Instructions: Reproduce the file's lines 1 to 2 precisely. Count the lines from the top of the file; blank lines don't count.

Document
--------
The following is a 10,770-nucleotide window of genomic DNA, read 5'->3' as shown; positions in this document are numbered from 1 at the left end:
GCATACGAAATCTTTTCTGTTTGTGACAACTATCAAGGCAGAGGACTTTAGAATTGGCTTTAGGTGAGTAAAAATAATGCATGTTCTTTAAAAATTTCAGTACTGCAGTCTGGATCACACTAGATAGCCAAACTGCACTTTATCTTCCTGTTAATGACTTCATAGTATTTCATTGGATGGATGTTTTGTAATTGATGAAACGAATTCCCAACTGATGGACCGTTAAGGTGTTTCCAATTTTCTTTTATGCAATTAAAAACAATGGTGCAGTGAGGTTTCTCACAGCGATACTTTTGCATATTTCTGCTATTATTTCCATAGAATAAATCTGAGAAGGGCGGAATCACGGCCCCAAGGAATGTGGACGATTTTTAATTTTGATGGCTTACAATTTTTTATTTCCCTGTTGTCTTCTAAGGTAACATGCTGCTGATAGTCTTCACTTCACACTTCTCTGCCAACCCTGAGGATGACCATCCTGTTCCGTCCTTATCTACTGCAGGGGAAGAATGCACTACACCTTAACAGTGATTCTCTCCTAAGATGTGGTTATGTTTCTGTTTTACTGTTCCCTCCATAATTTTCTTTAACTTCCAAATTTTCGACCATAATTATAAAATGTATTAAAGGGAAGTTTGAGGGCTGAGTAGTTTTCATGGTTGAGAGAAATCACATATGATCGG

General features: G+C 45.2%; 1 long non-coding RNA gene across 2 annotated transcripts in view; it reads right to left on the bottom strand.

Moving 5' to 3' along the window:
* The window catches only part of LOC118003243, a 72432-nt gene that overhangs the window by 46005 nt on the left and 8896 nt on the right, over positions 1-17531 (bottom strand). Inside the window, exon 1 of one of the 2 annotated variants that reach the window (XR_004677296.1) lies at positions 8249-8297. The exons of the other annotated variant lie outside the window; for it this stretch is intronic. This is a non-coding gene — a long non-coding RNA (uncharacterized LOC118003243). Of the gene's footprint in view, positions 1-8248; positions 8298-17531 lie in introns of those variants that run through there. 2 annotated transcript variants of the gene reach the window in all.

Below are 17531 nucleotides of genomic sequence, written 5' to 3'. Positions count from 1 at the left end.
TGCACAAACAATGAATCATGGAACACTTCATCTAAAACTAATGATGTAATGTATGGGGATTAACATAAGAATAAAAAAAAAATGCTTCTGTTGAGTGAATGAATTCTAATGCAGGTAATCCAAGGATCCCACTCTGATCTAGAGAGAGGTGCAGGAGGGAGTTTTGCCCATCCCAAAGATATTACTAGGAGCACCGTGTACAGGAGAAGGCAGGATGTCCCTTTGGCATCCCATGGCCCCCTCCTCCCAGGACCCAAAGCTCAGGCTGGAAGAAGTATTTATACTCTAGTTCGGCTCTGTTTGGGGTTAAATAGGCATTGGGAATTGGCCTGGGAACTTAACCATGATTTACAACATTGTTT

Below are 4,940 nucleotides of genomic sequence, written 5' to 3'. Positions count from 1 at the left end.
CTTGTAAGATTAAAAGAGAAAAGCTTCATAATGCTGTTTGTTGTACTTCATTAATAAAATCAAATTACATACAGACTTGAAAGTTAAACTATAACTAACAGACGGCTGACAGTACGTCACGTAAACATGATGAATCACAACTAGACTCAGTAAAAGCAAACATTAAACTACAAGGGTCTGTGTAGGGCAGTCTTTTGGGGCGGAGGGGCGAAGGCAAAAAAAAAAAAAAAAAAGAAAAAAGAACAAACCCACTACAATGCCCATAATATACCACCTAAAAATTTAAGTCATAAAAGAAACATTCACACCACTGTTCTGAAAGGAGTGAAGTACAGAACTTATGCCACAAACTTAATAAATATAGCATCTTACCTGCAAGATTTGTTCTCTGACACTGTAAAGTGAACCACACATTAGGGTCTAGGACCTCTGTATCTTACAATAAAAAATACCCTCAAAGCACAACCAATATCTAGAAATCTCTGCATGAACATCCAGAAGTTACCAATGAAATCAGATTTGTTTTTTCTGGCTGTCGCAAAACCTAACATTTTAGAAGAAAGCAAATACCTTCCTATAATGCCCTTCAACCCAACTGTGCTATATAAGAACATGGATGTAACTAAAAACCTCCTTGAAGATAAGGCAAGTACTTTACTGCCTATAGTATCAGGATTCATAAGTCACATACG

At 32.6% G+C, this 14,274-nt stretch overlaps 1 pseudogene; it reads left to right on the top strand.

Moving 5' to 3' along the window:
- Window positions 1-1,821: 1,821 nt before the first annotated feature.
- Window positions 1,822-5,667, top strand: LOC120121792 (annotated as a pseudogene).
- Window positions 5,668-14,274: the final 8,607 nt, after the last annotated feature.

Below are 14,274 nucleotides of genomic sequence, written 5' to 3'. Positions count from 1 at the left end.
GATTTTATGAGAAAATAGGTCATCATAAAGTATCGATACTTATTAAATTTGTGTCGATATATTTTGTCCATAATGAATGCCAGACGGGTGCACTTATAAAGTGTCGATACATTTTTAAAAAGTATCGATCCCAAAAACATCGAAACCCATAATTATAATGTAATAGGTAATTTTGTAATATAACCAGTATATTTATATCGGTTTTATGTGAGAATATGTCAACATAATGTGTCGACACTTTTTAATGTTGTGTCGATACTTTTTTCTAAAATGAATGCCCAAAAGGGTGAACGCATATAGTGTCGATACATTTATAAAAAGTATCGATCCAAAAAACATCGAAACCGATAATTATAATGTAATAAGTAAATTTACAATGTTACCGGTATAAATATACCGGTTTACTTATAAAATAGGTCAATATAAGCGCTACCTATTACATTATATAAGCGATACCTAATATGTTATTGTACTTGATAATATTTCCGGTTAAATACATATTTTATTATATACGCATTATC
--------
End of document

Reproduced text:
The following is a 10,770-nucleotide window of genomic DNA, read 5'->3' as shown; positions in this document are numbered from 1 at the left end:
GCATACGAAATCTTTTCTGTTTGTGACAACTATCAAGGCAGAGGACTTTAGAATTGGCTTTAGGTGAGTAAAAATAATGCATGTTCTTTAAAAATTTCAGTACTGCAGTCTGGATCACACTAGATAGCCAAACTGCACTTTATCTTCCTGTTAATGACTTCATAGTATTTCATTGGATGGATGTTTTGTAATTGATGAAACGAATTCCCAACTGATGGACCGTTAAGGTGTTTCCAATTTTCTTTTATGCAATTAAAAACAATGGTGCAGTGAGGTTTCTCACAGCGATACTTTTGCATATTTCTGCTATTATTTCCATAGAATAAATCTGAGAAGGGCGGAATCACGGCCCCAAGGAATGTGGACGATTTTTAATTTTGATGGCTTACAATTTTTTATTTCCCTGTTGTCTTCTAAGGTAACATGCTGCTGATAGTCTTCACTTCACACTTCTCTGCCAACCCTGAGGATGACCATCCTGTTCCGTCCTTATCTACTGCAGGGGAAGAATGCACTACACCTTAACAGTGATTCTCTCCTAAGATGTGGTTATGTTTCTGTTTTACTGTTCCCTCCATAATTTTCTTTAACTTCCAAATTTTCGACCATAATTATAAAATGTATTAAAGGGAAGTTTGAGGGCTGAGTAGTTTTCATGGTTGAGAGAAATCACATATGATCGG